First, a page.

poetry, prosetry

Southend-On-Sea

We were standing on the old sea wall,
one Saturday night in August.
I was looking out across the grey
and thinking,
“You are not like me.”
I was impressed;
you impressed my 18 year old naiveté.
I liked your history, that you were older than me,
and the way you held me
and your money
and your energy
and the way you smashed the punch-bag
on that boxing arcade game
with such might that it nearly fell over.
New high score.
New adventure.
New boyfriend.
New life.
You were a good dancer
and you made me feel safe.
But there was a very real danger in you
and that appealed greatly.
I lied to my father;
told him I was with the girls,
but I was steeped in drunken debauchery
with you, by the sea.
(He caught me.
I never lied to him again.)
He was disappointed in me.
But then you made me happy,
the happiest I’d ever been
and it all seemed worth it.
But I knew, “You are not like me.”
You don’t read books,
you have a proper family.
We had the worst nachos in the world
and sticky, sickly bright green shots
that dribbled down our sleeves.
We had sex on the shingle,
in the shower, in the van, in the bed at the BnB.
We ran through the streets,
laughing, singing, thinking,
“We could do this. We could really do this. You and me.”
A drunken, drugged-up stranger approached us
and told us to “love each other endlessly.”
I was scared of love.
No, I was scared of loving you.
I was stupid, but smart enough to know that I should not love you.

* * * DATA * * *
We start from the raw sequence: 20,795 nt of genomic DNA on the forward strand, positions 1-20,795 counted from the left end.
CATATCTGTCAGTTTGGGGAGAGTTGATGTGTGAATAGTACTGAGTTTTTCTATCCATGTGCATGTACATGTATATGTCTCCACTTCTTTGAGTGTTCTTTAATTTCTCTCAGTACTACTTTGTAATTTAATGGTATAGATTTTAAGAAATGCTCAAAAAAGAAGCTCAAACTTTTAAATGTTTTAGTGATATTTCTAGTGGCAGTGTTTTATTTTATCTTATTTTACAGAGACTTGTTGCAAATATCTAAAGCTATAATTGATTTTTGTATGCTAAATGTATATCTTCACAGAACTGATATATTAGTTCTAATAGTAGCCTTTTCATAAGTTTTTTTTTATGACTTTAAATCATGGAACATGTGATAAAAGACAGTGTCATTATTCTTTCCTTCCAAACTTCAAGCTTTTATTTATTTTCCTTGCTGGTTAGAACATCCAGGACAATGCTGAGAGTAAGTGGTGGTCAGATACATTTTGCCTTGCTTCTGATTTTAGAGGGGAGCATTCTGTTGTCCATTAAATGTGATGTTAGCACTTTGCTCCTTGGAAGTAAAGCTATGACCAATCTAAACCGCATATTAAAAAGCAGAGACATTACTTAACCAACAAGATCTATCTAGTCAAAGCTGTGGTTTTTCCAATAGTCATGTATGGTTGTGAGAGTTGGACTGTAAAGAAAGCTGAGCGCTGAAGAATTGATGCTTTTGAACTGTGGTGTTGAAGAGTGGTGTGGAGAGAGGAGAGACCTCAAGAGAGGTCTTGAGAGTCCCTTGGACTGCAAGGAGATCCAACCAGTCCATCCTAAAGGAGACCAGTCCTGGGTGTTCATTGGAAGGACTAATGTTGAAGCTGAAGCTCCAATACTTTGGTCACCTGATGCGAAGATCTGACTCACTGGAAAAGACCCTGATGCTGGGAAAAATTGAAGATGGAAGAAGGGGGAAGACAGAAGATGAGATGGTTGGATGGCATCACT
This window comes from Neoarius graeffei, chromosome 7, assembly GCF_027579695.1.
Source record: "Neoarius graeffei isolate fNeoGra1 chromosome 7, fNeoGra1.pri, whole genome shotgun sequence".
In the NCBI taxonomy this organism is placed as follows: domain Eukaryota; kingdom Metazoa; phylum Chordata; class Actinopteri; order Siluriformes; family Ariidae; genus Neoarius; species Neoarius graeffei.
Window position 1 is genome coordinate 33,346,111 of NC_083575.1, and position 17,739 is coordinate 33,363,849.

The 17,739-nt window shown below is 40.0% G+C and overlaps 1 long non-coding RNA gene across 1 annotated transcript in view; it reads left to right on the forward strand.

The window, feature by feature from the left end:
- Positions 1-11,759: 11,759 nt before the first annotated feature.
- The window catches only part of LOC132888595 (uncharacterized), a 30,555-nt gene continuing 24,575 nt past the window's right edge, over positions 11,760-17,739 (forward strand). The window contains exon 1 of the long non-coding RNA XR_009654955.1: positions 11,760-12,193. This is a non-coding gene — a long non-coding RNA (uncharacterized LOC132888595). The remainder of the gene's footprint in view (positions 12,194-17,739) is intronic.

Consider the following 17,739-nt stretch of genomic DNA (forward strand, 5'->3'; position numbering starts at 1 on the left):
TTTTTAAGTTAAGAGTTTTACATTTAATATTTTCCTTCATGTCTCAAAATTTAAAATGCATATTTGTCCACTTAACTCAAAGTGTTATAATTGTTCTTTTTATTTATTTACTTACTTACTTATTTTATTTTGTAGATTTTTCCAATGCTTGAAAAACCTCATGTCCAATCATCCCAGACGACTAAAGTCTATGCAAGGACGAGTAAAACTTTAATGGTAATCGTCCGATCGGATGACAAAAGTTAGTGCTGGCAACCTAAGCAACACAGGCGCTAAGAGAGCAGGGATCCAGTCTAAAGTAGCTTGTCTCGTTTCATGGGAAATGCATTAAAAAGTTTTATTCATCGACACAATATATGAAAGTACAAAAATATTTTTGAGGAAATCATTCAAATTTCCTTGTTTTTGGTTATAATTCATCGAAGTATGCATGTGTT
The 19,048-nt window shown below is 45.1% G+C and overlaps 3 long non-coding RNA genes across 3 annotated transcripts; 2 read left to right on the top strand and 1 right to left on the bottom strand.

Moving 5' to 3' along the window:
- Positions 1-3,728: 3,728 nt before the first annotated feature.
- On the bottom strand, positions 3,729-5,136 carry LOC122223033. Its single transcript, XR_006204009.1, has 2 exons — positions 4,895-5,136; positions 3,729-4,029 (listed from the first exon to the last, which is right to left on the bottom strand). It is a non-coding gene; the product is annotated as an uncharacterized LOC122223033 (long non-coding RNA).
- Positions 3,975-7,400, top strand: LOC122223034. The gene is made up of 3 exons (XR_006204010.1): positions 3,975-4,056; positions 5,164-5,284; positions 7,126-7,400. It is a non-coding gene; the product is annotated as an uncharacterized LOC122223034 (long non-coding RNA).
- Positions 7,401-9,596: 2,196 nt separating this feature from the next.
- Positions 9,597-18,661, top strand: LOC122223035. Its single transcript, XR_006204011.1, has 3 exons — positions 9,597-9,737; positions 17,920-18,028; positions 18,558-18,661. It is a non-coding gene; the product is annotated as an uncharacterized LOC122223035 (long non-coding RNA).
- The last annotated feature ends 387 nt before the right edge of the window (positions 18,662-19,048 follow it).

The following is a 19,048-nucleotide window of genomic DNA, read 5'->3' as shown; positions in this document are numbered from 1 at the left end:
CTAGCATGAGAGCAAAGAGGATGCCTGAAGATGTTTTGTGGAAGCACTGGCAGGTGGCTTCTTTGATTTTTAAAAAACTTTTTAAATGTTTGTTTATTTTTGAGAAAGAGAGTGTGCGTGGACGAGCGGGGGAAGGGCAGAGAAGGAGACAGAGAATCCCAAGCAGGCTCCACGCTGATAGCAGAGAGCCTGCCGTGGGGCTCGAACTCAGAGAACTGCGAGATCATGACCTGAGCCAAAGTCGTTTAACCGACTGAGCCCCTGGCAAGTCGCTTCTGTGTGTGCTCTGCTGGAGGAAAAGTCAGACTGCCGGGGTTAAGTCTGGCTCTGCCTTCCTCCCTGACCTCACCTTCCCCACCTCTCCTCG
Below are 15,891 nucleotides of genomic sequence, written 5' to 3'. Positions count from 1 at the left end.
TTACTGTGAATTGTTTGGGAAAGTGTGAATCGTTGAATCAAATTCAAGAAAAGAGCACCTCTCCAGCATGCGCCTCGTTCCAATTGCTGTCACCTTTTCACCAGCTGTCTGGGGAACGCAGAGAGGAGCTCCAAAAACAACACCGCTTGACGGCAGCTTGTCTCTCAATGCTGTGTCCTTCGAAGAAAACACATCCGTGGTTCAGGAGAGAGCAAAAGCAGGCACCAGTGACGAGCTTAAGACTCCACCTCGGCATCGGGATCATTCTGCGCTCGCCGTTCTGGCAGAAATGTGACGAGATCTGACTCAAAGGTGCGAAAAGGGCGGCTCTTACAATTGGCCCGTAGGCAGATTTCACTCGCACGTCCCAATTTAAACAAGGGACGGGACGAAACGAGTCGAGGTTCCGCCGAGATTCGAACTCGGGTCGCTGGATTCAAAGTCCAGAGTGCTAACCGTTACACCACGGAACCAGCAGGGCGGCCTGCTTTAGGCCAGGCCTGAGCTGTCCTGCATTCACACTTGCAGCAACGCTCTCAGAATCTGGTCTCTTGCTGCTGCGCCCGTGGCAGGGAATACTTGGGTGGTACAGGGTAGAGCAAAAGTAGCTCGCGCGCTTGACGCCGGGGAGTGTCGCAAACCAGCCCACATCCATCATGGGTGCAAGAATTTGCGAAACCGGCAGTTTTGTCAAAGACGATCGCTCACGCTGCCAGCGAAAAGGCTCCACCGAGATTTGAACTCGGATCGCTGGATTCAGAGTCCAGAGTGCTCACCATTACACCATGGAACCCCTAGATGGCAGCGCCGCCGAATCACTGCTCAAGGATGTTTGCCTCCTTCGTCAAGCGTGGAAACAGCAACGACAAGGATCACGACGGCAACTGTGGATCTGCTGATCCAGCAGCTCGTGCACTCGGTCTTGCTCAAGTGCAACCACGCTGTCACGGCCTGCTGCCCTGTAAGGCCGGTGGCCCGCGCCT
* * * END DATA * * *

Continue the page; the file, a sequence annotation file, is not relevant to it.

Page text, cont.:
But while the stranger spoke,
you grabbed my hand and looked at me, lovingly.
In that moment it was like we’d decided,
(without words, but with eyes):
Fuck everyone else, let’s do this. Let’s do this. Let’s do “us.”
He told us to “love each other endlessly,”
and we agreed.
And we did.
Until some years later
you ended the endless.
You ended the endless
on the day that I saw a photo
of you
and her
on Southend beach,
exactly where you had taken me
in those magic early days,
exactly where you’d promised
to love me endlessly.
Every once in a while, I think of that stranger.
Where is he now?
Dishing out impassioned advice
to other young lovers.
Dead in a doorway.
Drowned at sea.
What was fleeting for you,
was forever for me.
But I suppose I knew it
all along
that you are not like me.

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life, poetry, prosetry, Uncategorized

Going home

Old and new

Play

Like friends who never liked each other

Standing here, I could be there

Laughing, lolling about Route 66

Your hair wax stained cowboy hat on the table

The clink of sweating beer bottles

I always did better striving than living

Being a pretend person, now . . don’t knock it

Has some draw

We laughed out of fear and the fear felt good

Like real life and grabbing things by beaded throat

We roared our mirth like tigers, at the absurdity and the sorrowful

It reminded me of my grandmother’s funeral

My dad and I weeping with hot besmerched giggles

She would have understood, she would have joined in

that Katherine Hepburn smile, and the outline of something sad

That’s just how this family rolls

We laugh when tragedy feels crushing and put reality on hold

A frozen picture on TV, static and unspoken

When the wake is over and everyone has left their condolences

In a nice row

Searching for your people

Coming up empty handed

Just as I thought I couldn’t give more away

You call me out of the blue

A stranger sharing my last name

Funny how life takes and takes

And then it gives

Like a hand on your shoulder

When you’re thinking of jumping

The both of you grew thin

I put on all your weight, inherited the space

Given away by years and wrinkles

You said; Now heed me young lady

You’re standing in for us now

Do a fine job and I saw in the line and curve of your jaw